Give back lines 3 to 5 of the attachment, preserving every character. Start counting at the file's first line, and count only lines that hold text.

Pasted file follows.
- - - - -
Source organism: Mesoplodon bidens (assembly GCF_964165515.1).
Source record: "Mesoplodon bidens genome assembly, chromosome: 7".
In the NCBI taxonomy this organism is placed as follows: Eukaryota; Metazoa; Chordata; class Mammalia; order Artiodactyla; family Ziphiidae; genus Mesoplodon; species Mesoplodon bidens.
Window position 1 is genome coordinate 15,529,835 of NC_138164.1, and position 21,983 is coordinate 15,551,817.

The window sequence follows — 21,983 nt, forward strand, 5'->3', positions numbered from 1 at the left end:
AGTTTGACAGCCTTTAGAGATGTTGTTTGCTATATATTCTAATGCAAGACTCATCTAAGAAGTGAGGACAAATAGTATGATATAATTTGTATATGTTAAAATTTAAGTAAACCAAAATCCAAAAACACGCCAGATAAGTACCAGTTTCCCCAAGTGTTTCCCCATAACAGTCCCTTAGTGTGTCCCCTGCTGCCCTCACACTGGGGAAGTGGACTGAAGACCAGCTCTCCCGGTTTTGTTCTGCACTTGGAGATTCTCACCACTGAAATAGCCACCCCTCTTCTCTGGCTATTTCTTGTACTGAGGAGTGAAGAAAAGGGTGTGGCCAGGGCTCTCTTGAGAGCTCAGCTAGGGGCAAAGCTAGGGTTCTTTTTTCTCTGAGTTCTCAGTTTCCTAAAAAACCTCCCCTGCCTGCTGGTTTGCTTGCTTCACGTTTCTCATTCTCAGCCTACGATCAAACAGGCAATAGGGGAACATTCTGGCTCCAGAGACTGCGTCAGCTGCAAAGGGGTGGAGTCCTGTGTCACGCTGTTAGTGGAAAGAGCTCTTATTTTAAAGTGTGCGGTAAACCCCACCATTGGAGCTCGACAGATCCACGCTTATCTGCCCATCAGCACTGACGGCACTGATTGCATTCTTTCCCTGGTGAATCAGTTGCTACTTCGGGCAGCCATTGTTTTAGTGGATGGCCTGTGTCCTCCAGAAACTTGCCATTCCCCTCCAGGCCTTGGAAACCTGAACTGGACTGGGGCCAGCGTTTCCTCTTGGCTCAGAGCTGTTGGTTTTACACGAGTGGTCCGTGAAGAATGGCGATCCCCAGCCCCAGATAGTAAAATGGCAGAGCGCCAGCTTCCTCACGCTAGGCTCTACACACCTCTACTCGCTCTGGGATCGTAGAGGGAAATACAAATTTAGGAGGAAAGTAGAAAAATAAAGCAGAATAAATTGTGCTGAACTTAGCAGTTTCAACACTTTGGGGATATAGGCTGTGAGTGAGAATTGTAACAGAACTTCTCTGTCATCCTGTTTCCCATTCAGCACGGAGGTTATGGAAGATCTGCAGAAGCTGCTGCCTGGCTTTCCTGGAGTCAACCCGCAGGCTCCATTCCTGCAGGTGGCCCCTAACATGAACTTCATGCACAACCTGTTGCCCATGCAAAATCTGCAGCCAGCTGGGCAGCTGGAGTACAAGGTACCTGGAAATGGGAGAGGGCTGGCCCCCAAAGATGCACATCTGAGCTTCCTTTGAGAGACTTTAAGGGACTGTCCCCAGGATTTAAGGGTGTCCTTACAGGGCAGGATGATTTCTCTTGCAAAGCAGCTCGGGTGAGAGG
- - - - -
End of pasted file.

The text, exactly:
In the NCBI taxonomy this organism is placed as follows: Eukaryota; Metazoa; Chordata; class Mammalia; order Artiodactyla; family Ziphiidae; genus Mesoplodon; species Mesoplodon bidens.
Window position 1 is genome coordinate 15,529,835 of NC_138164.1, and position 21,983 is coordinate 15,551,817.

The window sequence follows — 21,983 nt, forward strand, 5'->3', positions numbered from 1 at the left end: